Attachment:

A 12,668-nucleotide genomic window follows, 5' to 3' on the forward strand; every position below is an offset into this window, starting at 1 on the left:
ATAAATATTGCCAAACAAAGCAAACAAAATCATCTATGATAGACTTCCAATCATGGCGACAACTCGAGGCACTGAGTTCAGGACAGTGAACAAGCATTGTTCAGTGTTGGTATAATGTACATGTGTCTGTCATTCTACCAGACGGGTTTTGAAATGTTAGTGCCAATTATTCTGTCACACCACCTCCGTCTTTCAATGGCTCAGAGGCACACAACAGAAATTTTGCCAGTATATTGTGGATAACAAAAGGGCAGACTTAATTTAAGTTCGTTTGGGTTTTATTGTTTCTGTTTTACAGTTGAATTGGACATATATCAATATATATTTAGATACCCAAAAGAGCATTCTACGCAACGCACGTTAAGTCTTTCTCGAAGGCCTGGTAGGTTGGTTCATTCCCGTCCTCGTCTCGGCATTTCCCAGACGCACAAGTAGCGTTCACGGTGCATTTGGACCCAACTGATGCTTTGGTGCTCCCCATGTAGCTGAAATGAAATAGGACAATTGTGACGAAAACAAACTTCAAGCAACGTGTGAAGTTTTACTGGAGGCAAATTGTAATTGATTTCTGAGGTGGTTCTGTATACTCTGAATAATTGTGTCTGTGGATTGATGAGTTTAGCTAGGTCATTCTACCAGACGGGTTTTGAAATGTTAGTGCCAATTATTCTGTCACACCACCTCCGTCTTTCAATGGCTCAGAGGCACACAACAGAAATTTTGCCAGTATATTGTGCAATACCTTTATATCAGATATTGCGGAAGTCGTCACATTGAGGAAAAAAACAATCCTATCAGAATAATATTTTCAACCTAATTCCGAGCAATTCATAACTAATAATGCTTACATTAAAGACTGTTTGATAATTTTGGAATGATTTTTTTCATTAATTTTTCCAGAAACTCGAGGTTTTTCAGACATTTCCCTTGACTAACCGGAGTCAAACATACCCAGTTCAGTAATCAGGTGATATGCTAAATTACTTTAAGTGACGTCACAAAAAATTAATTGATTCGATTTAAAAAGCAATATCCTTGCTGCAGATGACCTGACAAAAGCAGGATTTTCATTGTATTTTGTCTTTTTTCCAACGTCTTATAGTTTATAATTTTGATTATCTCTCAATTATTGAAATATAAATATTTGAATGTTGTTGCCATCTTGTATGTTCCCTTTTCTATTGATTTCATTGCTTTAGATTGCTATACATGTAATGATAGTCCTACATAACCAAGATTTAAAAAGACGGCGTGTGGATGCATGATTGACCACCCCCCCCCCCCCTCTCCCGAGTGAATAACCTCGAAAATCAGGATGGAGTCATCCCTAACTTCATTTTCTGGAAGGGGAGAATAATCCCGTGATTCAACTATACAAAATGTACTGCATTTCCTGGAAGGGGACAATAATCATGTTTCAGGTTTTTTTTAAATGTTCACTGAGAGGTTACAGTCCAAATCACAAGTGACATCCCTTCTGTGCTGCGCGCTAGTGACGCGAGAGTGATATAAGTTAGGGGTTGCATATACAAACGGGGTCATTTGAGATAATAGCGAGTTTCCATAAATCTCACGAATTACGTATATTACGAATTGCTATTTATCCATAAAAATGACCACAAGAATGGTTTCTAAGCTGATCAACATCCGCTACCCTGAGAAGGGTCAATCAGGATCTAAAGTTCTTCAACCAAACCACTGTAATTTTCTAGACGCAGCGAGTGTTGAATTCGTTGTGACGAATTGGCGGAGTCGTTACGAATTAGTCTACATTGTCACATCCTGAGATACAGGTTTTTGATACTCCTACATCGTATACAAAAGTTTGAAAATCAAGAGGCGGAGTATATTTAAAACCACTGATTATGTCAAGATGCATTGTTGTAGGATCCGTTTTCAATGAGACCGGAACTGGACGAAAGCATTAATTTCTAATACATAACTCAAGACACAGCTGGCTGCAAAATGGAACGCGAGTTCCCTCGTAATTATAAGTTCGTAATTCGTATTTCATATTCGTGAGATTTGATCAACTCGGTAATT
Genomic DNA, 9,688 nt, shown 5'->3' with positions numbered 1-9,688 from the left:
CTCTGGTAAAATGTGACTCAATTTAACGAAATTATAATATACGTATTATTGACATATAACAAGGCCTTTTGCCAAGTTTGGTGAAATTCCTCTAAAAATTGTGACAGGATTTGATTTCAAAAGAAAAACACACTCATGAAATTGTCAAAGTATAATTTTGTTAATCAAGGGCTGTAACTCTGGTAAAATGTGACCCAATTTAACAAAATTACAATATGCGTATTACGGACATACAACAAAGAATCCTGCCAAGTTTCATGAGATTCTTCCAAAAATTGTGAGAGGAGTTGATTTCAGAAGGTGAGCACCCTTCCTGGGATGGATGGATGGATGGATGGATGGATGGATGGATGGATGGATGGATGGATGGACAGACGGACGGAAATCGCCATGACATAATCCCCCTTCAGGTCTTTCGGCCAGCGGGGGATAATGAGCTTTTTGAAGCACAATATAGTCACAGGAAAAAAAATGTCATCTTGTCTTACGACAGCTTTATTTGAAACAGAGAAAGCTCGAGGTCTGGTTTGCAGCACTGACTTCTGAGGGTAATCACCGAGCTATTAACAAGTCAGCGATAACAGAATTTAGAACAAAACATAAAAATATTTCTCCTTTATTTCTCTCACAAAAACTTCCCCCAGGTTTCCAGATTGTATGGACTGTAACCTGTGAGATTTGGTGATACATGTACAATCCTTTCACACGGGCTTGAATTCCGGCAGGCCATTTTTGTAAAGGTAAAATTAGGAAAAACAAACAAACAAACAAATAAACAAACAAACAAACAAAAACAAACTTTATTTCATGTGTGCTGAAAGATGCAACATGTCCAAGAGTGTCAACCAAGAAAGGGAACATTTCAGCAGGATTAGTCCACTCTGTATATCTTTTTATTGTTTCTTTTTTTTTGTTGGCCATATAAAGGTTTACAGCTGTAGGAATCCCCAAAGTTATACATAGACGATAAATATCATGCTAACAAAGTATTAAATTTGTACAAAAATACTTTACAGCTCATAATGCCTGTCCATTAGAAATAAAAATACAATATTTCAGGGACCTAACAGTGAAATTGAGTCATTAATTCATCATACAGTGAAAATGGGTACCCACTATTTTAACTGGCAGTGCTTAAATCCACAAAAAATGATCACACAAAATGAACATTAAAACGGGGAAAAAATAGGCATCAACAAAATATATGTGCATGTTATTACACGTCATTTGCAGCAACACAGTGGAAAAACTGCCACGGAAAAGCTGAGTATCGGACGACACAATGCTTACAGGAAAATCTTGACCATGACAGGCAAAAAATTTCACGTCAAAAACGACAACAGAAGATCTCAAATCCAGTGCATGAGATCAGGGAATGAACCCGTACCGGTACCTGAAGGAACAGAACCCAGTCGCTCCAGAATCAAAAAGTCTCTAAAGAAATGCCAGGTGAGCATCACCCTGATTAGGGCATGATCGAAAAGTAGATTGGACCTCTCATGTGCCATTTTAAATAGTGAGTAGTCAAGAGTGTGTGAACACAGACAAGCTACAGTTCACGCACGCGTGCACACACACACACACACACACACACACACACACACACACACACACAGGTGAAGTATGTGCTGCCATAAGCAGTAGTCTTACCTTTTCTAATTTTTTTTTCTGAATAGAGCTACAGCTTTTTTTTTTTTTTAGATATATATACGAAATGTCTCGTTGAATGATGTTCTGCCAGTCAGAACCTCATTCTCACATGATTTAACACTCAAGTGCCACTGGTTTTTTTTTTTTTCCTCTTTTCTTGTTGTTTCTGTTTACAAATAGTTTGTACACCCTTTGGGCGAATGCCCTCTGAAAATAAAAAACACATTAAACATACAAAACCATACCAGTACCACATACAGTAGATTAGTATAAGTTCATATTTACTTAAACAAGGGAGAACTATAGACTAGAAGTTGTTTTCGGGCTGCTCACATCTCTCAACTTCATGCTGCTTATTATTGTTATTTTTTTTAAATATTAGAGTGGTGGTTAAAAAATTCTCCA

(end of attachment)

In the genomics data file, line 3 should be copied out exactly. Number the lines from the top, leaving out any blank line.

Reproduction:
Genomic DNA, 9,688 nt, shown 5'->3' with positions numbered 1-9,688 from the left: